13 One factor of k levels or groups. E.g., 3 treatment groups in a drug study. The main objective is to examine the equality of means of different groups. Total variation of observations (SST) can be split in two components: variation between groups (SSA) and variation within groups (SSE). 1.2 Introduction to One-way Analysis of Variance by Jingwen Zhu 1. Introduction and History

14 Consider a layout of a study with 16 subjects that intended to compare 4 treatment groups (G1-G4). Each group contains four subjects. S1S2S3S4 G1 Y11Y12Y13Y14 G2 Y21Y22Y23Y24 G3 Y31Y32Y33Y34 G4 Y41Y42Y43Y Introduction to One-way Analysis of Variance by Jingwen Zhu 1. Introduction and History

15 Model: Assumptions: –Observations y ij are independent. – are normally distributed with mean zero and constant standard deviation. 1.2 Introduction to One-way Analysis of Variance by Jingwen Zhu 1. Introduction and History

16 Hypothesis H o : Means of all groups are equal. H a : At least one of them is not equal to other. ANOVA Table Source of Variance Sum of Squares Degree of Freedom Mean Square F TreatmentSSAa-1SSA/(a-1)MSA/MSE ErrorSSEN-aSSE/(N-a) TotalSSTN Introduction to One-way Analysis of Variance by Jingwen Zhu 1. Introduction and History

17 SSA (Variation between groups) is due to the difference in different groups. E.g. different treatment groups or different doses of the same treatment. 1.2 Introduction to One-way Analysis of Variance by Jingwen Zhu 1. Introduction and History

18 Treatment 12….a SAMPLE MEAN …. 1.2 Introduction to One-way Analysis of Variance by Jingwen Zhu 1. Introduction and History

19 SSE (Variation within groups) is the inherent variation among the observations within each group. 1.2 Introduction to One-way Analysis of Variance by Jingwen Zhu 1. Introduction and History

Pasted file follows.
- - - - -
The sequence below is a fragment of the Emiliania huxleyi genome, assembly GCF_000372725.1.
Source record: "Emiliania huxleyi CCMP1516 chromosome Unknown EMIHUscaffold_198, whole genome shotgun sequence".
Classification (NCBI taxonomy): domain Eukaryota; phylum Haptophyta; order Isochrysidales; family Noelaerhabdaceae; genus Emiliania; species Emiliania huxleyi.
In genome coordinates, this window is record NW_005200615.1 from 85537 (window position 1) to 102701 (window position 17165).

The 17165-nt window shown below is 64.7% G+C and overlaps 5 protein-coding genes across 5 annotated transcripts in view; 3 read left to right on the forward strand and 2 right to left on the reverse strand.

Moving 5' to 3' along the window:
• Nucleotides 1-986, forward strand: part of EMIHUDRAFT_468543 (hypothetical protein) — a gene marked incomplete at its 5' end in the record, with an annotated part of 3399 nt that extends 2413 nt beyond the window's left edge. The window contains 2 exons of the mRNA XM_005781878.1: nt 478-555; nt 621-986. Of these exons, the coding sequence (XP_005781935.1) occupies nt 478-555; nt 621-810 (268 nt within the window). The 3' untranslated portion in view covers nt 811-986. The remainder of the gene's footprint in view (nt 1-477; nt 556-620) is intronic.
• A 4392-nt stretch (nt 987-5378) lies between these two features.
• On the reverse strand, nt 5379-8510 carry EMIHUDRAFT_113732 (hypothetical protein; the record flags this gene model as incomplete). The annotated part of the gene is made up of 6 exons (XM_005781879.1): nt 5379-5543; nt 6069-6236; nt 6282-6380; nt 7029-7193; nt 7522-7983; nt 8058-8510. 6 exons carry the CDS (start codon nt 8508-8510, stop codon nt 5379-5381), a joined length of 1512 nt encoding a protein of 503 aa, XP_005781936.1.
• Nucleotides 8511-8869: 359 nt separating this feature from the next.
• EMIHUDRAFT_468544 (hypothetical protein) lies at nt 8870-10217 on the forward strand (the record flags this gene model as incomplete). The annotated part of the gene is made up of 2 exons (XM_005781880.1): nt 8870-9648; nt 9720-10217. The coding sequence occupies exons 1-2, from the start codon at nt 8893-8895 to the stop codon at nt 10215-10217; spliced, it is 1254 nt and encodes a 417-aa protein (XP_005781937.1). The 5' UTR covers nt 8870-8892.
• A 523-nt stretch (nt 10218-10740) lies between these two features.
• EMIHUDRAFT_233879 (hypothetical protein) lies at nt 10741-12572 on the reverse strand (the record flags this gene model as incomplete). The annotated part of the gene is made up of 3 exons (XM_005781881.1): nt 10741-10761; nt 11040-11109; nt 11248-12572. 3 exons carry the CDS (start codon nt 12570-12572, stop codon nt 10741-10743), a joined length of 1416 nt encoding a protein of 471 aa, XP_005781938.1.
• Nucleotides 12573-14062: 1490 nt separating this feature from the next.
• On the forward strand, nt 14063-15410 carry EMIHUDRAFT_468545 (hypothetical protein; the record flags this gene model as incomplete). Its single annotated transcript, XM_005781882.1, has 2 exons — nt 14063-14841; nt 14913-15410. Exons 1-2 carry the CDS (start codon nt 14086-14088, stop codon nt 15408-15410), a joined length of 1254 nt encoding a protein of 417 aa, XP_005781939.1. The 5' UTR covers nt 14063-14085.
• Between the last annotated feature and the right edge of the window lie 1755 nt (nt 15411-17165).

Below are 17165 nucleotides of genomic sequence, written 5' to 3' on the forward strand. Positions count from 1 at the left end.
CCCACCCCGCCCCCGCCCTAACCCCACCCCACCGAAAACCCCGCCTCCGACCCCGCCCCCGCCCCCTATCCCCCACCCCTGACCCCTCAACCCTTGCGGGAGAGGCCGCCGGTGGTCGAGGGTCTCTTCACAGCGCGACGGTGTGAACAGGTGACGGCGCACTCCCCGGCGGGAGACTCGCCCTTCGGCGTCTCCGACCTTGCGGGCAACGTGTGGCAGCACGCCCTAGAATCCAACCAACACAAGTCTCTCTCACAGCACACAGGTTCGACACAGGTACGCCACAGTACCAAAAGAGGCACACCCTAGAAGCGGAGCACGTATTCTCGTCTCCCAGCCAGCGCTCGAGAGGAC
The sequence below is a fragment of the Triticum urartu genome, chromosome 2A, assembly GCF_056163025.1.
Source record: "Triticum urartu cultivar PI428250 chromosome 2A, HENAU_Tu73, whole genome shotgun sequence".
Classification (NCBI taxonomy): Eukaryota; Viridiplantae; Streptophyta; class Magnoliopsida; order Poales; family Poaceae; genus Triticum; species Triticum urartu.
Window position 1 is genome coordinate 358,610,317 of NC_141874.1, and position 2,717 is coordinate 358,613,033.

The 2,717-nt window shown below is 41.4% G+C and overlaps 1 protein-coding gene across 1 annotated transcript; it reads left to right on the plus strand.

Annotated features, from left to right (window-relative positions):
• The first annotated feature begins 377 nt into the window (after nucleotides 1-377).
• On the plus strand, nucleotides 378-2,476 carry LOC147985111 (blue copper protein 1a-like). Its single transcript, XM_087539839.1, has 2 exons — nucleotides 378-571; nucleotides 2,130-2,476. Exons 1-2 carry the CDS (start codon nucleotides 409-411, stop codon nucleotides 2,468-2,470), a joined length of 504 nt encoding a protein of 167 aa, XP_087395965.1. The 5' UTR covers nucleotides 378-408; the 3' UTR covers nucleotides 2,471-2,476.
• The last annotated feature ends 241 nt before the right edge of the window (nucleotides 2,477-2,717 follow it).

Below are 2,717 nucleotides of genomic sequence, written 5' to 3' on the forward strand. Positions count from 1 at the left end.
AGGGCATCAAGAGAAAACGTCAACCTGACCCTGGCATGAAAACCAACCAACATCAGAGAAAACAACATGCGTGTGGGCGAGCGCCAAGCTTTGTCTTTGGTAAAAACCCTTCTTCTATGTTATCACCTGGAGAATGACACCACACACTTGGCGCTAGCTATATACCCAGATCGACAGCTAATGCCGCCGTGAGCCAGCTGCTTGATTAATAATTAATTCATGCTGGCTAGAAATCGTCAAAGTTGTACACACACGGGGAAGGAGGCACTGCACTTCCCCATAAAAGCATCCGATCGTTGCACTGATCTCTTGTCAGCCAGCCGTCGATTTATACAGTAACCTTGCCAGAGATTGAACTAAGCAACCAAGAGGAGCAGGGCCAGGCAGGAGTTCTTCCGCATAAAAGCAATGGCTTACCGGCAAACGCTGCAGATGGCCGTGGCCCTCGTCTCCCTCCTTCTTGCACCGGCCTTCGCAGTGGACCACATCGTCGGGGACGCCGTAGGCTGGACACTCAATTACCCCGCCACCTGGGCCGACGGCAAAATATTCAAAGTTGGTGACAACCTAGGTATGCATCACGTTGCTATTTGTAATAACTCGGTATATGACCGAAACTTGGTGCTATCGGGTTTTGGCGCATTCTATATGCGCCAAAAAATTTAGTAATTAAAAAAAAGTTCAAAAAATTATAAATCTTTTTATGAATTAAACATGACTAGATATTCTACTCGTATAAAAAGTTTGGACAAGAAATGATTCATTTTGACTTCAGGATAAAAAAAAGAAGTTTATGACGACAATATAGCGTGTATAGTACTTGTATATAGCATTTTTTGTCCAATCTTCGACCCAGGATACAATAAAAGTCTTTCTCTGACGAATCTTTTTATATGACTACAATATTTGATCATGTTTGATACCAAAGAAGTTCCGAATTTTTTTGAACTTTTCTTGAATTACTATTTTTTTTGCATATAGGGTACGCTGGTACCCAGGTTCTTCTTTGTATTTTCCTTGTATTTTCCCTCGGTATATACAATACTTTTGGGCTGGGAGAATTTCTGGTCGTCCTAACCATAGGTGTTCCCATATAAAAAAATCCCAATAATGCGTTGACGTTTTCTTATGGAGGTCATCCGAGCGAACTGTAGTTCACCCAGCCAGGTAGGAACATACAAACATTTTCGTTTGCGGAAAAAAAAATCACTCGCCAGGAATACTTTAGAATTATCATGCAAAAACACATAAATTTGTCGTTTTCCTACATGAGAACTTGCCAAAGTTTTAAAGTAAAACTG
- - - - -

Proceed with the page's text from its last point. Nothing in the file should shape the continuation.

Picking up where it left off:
20 Treatment 12….a.... Sample Mean …. 1.2 Introduction to One-way Analysis of Variance by Jingwen Zhu 1. Introduction and History

21 SST (SUM SQUARE OF TOTAL) is the combination of SSE and SSA 1.2 Introduction to One-way Analysis of Variance by Jingwen Zhu 1. Introduction and History

22 by Xin Yu 2. Theoretical Background 2.1 Model of ANOVA Data, the jth observatio n of the ith group Grand mean of Y Error N(0, σ ^2) Effects of the jth group(we mainly focus on when ai=0,i=1, …,a )

23 by Xin Yu 2. Theoretical Background 2.1 Model of Linear Regression Data, the (ij)th observation Predictor Error Slope and Intersect (we mainly focus on the estimate)

24 2. Theoretical Background 2.1 ANCOVA: ANOVA Merged With Linear Regression by Xin Yu Effects of the ith group (We still focus on if ai=0, i=1, …,a) Known covariance

25 2. Theoretical Background 2.1 How to Perform ANCOVA by Xin Yu ANOVA Model!

26 2. Theoretical Background 2.1 How do we get by Xin Yu Within each group, consider ai as a constant, and notice that we actually only desire the estimate of slope β instead of intersect.

27 2. Theoretical Background 2.1 How do we get (continue) by Xin Yu (*)Within each group, do Least Square: (*)Assume that β1=…=βi=…=βa (*)Which means that αi and β are independent; Or, Covariate has nothing to do with group effect

28 2. Theoretical Background 2.1 How do we get (continue) by Xin Yu We use POOLED ESTIMATE of β

29 2. Theoretical Background by Xin Yu 2.1 Model of ANOVA

30 Y = β 0 + β 1 X+ ε Y : dependent (response) variable X : independent (predictor) variable β 0 : the intercept β 1 : the slope ε : error term ~ N(0,σ 2 ) E(Y) = β 0 + β 1 X 2.2.A The Simple Linear Regression Model by Unjung Lee 2. Theoretical Background